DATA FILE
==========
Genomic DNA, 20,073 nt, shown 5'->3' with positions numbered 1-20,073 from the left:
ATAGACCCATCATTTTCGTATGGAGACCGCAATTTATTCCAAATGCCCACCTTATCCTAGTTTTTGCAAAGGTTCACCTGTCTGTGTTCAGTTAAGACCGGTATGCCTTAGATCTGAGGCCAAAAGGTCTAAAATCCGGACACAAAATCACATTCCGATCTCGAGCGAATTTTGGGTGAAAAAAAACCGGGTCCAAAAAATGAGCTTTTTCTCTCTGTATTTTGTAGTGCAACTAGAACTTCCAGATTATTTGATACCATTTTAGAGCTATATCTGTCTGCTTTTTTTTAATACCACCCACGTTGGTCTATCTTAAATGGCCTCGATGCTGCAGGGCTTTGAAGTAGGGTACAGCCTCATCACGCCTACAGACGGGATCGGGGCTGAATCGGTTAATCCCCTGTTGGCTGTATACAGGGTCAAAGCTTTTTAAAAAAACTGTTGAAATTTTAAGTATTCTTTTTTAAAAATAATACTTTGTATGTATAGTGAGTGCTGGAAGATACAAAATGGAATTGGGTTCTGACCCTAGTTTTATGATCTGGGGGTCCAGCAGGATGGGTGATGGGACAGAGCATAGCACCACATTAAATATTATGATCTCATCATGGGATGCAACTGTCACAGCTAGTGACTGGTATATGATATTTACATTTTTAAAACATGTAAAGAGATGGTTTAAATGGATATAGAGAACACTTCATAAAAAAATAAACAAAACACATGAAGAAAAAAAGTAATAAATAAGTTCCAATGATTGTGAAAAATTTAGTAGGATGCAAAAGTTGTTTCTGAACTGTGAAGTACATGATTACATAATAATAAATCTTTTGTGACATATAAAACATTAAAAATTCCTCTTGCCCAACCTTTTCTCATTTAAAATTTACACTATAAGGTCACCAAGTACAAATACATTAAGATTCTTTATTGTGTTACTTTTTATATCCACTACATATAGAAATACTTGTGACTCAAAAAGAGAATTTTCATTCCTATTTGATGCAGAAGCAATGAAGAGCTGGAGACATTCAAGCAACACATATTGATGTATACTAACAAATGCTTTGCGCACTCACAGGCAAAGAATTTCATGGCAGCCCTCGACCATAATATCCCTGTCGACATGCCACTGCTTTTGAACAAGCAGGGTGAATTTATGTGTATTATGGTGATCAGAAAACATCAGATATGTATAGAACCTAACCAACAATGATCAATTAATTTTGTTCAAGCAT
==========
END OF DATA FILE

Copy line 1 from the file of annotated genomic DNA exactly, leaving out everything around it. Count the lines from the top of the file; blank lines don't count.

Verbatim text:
Genomic DNA, 20,073 nt, shown 5'->3' with positions numbered 1-20,073 from the left: